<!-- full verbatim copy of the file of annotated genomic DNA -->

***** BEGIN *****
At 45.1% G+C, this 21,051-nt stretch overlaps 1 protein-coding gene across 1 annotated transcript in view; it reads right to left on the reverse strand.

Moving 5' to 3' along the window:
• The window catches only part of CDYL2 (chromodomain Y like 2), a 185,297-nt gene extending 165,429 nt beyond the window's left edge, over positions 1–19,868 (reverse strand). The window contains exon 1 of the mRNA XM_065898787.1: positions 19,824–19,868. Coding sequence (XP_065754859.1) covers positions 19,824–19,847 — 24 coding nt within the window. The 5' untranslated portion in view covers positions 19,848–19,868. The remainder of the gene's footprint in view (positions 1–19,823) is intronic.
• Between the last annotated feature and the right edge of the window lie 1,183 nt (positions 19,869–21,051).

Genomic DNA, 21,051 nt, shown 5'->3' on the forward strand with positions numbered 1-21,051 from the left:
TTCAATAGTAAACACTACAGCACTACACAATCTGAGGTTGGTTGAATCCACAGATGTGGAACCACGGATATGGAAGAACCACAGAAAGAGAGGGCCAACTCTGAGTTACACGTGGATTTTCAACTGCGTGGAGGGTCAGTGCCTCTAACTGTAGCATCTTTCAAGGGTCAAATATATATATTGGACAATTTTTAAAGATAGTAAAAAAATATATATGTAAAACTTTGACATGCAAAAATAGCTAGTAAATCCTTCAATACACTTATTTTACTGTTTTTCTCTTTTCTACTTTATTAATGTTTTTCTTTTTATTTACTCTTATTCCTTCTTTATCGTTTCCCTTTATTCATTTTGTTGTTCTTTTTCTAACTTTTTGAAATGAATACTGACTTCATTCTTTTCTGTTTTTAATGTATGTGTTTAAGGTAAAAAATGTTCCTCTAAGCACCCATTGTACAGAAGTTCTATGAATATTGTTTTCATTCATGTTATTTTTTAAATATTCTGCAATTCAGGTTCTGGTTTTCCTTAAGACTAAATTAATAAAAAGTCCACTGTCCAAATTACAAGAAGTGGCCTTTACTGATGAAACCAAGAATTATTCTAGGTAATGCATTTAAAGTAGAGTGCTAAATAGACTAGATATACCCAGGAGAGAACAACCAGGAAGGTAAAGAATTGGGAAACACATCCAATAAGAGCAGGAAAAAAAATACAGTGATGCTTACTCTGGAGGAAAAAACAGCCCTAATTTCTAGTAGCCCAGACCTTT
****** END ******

At 45.1% G+C, this 21,051-nt stretch overlaps 1 protein-coding gene across 1 annotated transcript in view; it reads right to left on the reverse strand.

Moving 5' to 3' along the window:
• The window catches only part of CDYL2 (chromodomain Y like 2), a 185,297-nt gene extending 165,429 nt beyond the window's left edge, over positions 1–19,868 (reverse strand). The window contains exon 1 of the mRNA XM_065898787.1: positions 19,824–19,868. Coding sequence (XP_065754859.1) covers positions 19,824–19,847 — 24 coding nt within the window. The 5' untranslated portion in view covers positions 19,848–19,868. The remainder of the gene's footprint in view (positions 1–19,823) is intronic.
• Between the last annotated feature and the right edge of the window lie 1,183 nt (positions 19,869–21,051).

Genomic DNA, 21,051 nt, shown 5'->3' on the forward strand with positions numbered 1-21,051 from the left:
TTCAATAGTAAACACTACAGCACTACACAATCTGAGGTTGGTTGAATCCACAGATGTGGAACCACGGATATGGAAGAACCACAGAAAGAGAGGGCCAACTCTGAGTTACACGTGGATTTTCAACTGCGTGGAGGGTCAGTGCCTCTAACTGTAGCATCTTTCAAGGGTCAAATATATATATTGGACAATTTTTAAAGATAGTAAAAAAATATATATGTAAAACTTTGACATGCAAAAATAGCTAGTAAATCCTTCAATACACTTATTTTACTGTTTTTCTCTTTTCTACTTTATTAATGTTTTTCTTTTTATTTACTCTTATTCCTTCTTTATCGTTTCCCTTTATTCATTTTGTTGTTCTTTTTCTAACTTTTTGAAATGAATACTGACTTCATTCTTTTCTGTTTTTAATGTATGTGTTTAAGGTAAAAAATGTTCCTCTAAGCACCCATTGTACAGAAGTTCTATGAATATTGTTTTCATTCATGTTATTTTTTAAATATTCTGCAATTCAGGTTCTGGTTTTCCTTAAGACTAAATTAATAAAAAGTCCACTGTCCAAATTACAAGAAGTGGCCTTTACTGATGAAACCAAGAATTATTCTAGGTAATGCATTTAAAGTAGAGTGCTAAATAGACTAGATATACCCAGGAGAGAACAACCAGGAAGGTAAAGAATTGGGAAACACATCCAATAAGAGCAGGAAAAAAAATACAGTGATGCTTACTCTGGAGGAAAAAACAGCCCTAATTTCTAGTAGCCCAGACCTTT